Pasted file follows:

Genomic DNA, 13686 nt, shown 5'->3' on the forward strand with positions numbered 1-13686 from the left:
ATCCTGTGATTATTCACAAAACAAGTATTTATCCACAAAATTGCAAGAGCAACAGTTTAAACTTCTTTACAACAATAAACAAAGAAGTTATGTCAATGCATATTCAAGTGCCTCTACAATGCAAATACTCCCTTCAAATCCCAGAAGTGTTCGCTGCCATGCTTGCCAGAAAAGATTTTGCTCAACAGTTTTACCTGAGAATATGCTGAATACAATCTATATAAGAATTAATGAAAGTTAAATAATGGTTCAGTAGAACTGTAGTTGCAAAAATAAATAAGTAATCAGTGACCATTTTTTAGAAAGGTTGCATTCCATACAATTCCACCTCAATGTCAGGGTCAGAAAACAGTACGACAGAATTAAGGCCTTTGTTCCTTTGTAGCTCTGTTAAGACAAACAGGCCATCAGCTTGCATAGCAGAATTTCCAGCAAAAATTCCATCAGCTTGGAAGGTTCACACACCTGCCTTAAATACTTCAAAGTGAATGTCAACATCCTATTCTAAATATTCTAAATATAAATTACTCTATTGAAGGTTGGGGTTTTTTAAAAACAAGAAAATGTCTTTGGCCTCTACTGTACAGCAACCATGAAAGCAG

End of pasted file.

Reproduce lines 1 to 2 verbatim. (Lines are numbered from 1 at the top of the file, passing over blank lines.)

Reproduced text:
Genomic DNA, 13686 nt, shown 5'->3' on the forward strand with positions numbered 1-13686 from the left:
ATCCTGTGATTATTCACAAAACAAGTATTTATCCACAAAATTGCAAGAGCAACAGTTTAAACTTCTTTACAACAATAAACAAAGAAGTTATGTCAATGCATATTCAAGTGCCTCTACAATGCAAATACTCCCTTCAAATCCCAGAAGTGTTCGCTGCCATGCTTGCCAGAAAAGATTTTGCTCAACAGTTTTACCTGAGAATATGCTGAATACAATCTATATAAGAATTAATGAAAGTTAAATAATGGTTCAGTAGAACTGTAGTTGCAAAAATAAATAAGTAATCAGTGACCATTTTTTAGAAAGGTTGCATTCCATACAATTCCACCTCAATGTCAGGGTCAGAAAACAGTACGACAGAATTAAGGCCTTTGTTCCTTTGTAGCTCTGTTAAGACAAACAGGCCATCAGCTTGCATAGCAGAATTTCCAGCAAAAATTCCATCAGCTTGGAAGGTTCACACACCTGCCTTAAATACTTCAAAGTGAATGTCAACATCCTATTCTAAATATTCTAAATATAAATTACTCTATTGAAGGTTGGGGTTTTTTAAAAACAAGAAAATGTCTTTGGCCTCTACTGTACAGCAACCATGAAAGCAG